University of Cambridge > > Logic and Semantics Seminar (Computer Laboratory) > Beyond Polarity: Towards A Multi-Discipline Intermediate Language with Sharing

Beyond Polarity: Towards A Multi-Discipline Intermediate Language with Sharing

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  • UserPaul Downen, University of Oregon
  • ClockTuesday 11 September 2018, 14:00-15:00
  • HouseFW26.

If you have a question about this talk, please contact Victor Gomes.

Finding a universal intermediate language suitable for compiling and optimizing both strict and lazy functional programs has been a long-sought holy grail for compiler writers. There have been several distinct approaches to designing a core language that’s expressive enough to do the job, including continuation-passing style (CPS), monadic, and adjunctive languages. Each of these three styles gives the program explicit control over evaluation order. In the most extreme case, adjunctive languages, in the form of either call-by-push-value or polarity, contain both call-by-value and call-by-name fragments. This split creates a hybrid language which can faithfully represent complex types of program structures in terms of simple parts.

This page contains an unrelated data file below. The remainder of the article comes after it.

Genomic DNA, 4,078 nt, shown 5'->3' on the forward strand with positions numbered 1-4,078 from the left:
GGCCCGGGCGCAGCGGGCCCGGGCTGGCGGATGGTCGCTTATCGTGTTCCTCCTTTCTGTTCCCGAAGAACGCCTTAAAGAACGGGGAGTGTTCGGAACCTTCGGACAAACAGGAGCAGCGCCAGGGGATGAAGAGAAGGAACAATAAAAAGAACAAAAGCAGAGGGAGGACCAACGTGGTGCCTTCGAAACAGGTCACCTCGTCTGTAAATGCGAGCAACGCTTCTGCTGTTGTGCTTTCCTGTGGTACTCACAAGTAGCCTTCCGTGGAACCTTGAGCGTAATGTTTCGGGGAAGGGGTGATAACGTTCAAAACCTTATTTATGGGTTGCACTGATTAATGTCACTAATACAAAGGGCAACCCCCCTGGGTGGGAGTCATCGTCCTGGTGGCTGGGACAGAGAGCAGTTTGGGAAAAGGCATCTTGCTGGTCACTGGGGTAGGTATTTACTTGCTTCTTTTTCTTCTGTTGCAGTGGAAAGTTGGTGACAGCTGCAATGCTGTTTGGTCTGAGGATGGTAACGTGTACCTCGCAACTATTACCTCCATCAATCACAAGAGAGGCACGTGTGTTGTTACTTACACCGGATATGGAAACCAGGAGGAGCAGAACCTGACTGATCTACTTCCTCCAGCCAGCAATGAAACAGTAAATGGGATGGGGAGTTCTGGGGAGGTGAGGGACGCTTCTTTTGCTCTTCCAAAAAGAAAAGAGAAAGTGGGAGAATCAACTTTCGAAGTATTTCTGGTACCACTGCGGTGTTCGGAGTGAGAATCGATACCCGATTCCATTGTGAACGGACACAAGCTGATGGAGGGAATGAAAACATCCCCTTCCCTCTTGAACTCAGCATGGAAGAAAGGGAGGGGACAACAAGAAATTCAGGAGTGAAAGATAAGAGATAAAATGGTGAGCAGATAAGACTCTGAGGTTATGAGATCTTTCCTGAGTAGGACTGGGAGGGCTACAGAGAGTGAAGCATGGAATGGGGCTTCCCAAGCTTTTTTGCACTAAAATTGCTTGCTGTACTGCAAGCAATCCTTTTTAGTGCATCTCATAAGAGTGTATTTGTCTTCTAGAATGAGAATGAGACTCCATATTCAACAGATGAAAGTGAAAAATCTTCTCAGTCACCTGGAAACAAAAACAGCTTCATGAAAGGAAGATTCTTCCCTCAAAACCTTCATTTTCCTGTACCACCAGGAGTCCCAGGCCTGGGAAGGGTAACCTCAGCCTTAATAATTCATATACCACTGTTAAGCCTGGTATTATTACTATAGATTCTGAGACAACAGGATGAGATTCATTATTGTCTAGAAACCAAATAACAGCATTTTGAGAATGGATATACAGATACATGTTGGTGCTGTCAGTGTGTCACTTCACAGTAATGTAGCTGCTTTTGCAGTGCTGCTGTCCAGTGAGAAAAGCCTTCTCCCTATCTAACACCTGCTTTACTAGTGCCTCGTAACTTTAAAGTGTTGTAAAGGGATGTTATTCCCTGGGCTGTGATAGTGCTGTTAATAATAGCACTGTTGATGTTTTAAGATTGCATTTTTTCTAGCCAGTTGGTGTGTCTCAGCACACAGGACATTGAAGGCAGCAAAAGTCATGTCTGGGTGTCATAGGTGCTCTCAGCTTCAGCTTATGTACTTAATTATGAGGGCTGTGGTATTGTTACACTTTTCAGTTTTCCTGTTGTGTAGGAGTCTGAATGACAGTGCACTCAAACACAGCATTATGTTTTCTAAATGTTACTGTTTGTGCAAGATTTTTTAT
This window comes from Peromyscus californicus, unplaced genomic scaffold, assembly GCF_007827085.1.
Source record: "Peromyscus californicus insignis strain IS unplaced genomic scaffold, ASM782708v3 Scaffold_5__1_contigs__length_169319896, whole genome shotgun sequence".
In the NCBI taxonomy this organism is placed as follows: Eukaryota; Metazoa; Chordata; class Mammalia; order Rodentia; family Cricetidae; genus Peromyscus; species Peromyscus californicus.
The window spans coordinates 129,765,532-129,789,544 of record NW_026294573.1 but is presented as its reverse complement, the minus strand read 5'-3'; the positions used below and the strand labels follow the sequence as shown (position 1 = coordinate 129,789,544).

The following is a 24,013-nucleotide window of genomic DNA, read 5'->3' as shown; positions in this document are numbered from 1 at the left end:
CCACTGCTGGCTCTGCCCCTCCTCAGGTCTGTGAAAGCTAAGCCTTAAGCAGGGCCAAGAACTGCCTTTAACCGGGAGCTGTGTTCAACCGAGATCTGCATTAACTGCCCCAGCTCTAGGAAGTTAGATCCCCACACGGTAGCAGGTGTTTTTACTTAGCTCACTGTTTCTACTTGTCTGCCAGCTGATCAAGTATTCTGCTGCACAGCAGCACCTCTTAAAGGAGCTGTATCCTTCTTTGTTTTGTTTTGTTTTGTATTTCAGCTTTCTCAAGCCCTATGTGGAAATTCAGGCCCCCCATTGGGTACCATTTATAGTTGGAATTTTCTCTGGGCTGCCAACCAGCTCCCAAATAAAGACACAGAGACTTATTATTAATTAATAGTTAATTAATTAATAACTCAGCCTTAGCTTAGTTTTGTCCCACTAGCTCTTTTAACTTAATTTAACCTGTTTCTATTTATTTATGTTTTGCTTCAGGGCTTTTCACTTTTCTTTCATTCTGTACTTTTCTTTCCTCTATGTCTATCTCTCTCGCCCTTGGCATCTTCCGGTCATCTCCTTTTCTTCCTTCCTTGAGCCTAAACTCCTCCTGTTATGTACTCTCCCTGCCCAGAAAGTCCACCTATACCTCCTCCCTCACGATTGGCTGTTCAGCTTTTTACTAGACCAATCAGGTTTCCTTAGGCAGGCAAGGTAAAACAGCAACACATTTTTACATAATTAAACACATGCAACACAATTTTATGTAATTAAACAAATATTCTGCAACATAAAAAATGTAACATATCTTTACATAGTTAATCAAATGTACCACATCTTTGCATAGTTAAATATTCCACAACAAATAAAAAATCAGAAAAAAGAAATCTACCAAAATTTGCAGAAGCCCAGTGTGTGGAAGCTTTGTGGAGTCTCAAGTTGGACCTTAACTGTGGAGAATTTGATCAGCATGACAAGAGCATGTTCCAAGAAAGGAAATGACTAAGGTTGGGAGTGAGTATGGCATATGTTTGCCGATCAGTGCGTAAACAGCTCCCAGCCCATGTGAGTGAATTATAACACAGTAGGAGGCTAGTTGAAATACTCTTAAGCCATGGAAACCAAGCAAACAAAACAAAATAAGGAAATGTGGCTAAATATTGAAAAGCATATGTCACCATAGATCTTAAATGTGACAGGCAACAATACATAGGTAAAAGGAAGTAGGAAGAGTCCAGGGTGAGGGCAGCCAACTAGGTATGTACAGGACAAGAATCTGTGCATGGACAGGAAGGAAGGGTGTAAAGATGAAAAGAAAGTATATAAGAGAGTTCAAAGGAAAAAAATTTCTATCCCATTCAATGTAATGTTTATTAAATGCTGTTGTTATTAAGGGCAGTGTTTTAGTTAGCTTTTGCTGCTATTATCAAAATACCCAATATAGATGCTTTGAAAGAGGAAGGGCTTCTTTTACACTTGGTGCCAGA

However, the polarized dichotomy between call-by-value and call-by-name programs is, by definition, binary and leaves out any other possibility. For example, in practice lazy functional languages are implemented efficiently using a third option, call-by-need evaluation, which shares the work done while executing a program so that answers do not need to be recomputed more than once. This talk will discuss how to go beyond the binary polarity to include three (or more) basic evaluation mechanisms, called disciplines. Multi-discipline evaluation enriches adjunctive languages with an explicit notion of sharing in order to serve as a practical core language for both strict and lazy functional programs.

This talk is part of the Logic and Semantics Seminar (Computer Laboratory) series.

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